PubMed provides access to Medline, a premier bibliographic database that contains references to journal articles in the life sciences with a concentration on biomedicine. It is available via the NCBI Entrez retrieval system, which was developed by the National Center for Biotechnology Information (NCBI) at the National Library of Medicine (NLM), located at the U.S. National Institutes of Health (NIH).
PubMed is extremely popular among biomedical researchers, in part because it offers free access, contrary to other such search engines like Scopus and Web of Science. However, during the years I heard a lot of people complaining about PubMed. They do not like its interface and are not satisfied with search results it provides. A lot of these people never gave any thought about PubMed, nor did they try to learn how to use it properly. They just punch in queries like they do on Google. I believe that a lot can be improved by understanding of Medline and especially of the MeSH (Medical Subject Headings) controlled vocabulary used to index all Medline articles. Users should also use tags, booleans operators and limitations, which can make the whole search process more pleasant and satisfactory. I highly recommend going through the PubMed online training, which also offers easy to follow animated tutorials with sound.
However, I would like to present a different approach to searching PubMed, an online application named PubReMiner. I had an opportunity to see a presentation of PubReMiner during my stay at the Academic Medical Center (AMC) in Amsterdam last summer, and was immediately delighted by it. Instantaneously I realized how beneficial it could be during my future search for literature.
PubReMiner was created by Jan Koster, a member of Bio-informatics team of the Department of Human Genetics at the AMC, with a purpose to help people find biomedical literature on a certain subject indexed by the PubMed database. PubMed is growing larger everyday and when you enter a search term on any subject, it is highly likely that you will end up with a huge number of references and a headache. To get something useful to work with you need to combine different keywords, but usually you do not know which ones. Here is were PubReMiner steps in. It allows you to initiate a broad query (which is currently restricted to 7.500 abstracts), after which you can add or exclude words, authors, and journals to guide your search. These are all displayed in descending order, allowing you to immediately see which words, authors, and journals are used the most in combination with your query, so you can use them in your search. Apart for allowing the construction of efficient queries, PubReMiner can be useful in other areas, and this is actually how I use it the most. These are:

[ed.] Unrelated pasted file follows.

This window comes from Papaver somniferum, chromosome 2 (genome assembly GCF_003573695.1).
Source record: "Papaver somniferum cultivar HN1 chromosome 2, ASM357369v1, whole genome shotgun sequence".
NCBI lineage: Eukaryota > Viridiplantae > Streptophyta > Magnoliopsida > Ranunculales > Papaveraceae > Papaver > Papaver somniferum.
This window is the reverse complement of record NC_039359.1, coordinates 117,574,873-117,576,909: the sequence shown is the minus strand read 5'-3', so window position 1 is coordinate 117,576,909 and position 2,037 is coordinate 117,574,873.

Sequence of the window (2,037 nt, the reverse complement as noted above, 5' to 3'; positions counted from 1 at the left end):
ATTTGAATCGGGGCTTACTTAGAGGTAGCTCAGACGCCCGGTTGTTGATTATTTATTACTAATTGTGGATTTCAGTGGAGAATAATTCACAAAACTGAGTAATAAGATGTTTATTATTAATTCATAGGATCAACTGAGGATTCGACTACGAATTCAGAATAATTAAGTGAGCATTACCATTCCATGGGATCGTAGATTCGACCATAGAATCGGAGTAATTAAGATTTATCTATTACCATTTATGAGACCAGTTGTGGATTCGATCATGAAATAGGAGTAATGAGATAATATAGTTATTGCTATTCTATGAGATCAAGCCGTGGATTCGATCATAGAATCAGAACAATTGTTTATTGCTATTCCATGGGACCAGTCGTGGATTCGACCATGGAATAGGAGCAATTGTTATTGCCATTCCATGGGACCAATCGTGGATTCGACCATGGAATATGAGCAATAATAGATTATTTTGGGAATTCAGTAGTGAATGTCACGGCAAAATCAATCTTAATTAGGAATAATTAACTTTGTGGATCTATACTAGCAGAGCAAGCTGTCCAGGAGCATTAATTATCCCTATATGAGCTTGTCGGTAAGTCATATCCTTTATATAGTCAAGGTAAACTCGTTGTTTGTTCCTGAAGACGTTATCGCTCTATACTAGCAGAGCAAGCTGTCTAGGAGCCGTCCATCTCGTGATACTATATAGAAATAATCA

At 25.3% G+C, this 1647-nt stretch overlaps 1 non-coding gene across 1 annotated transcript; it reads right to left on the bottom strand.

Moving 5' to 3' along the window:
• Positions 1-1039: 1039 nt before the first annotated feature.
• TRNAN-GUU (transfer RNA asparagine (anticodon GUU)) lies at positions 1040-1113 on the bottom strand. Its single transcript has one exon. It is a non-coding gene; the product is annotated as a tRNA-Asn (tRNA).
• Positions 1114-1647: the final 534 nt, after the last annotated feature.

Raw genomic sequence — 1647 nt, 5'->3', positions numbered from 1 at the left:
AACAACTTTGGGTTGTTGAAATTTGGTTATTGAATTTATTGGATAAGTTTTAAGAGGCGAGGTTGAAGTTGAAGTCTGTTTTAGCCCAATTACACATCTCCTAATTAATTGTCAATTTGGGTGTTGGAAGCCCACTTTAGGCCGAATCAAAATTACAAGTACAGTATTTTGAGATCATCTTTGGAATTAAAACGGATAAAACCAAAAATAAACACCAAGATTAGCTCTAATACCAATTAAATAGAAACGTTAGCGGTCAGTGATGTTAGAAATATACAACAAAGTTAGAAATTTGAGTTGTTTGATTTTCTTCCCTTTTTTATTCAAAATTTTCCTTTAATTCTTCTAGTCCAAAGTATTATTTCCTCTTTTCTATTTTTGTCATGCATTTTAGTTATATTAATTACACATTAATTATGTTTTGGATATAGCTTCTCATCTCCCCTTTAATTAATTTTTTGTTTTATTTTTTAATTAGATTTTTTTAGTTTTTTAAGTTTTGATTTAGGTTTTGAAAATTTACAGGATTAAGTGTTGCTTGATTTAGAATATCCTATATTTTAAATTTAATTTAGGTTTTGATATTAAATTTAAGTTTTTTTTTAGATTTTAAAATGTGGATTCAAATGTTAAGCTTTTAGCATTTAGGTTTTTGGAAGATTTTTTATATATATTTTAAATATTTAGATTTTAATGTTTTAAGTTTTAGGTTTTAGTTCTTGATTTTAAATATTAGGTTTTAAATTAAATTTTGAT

- Selection of a journal for your current work (by scanning the most often used journals of similar research)
- Finding experts in a research area (by viewing the authors associated with your query)
- Determination of the research interest of an author (by viewing the keywords associated with an author)
The best way to get the idea about PubReMiner is, of course, to try it yourself. Nevertheless, I will post a simple demonstration enriched by screen shots to get you started.
Let’s say for example that you were reading the new issue of Nature and read the article entitled “Proteasome subunit Rpn13 is a novel ubiquitin receptor” by Koraljka Husnjak, Suzanne Elsasser, Naixia Zhang, Xiang Chen, Leah Randles, Yuan Shi, Kay Hofmann, Kylie J. Walters, Daniel Finley & Ivan Dikic. You were very intrigued by the research, so you decided to learn more about this research group and their work. You start you investigation with the last author, knowing that he might be the leader of the group.
Go to PubReMiner and enter “dikic i” into the search box.
Your query results in 99 references.
This is way too much for you to start reading it all, but you can already learn a lot about the author. You can see for example the number of publications he has published per year, in which journals and who were his most frequent coauthors. Also, you can see which words, Mesh terms and substances are used in combination with this author, and this can help you identify his research interests. In just a matter of seconds you came to know that this author is, among others, interested in phosphorylation, signal transduction and ubiquitin/metabolism.
The article you read was about ubiquitin, and this is the subject you are most interested in, so you select Ubiquitin/metabolism Mesh term and search again.
Again, you get a lot of information in a structured table about Ivan Dikic’s work on ubiquitin. This is still too much for you to read, so you select only his most recent work, the last two years (2007 & 2008).
This query gives you 5 references, which you feel is just the perfect number for you to start learning more, so you click on theGoTo PubMed with query button.
The button does what it promises to do, which is opening PubMed in new window with your search query and 5 references.
This is just a small part of what PubReMiner has to offer, but I hope I managed to at least show you some basic and encourage you to try it.
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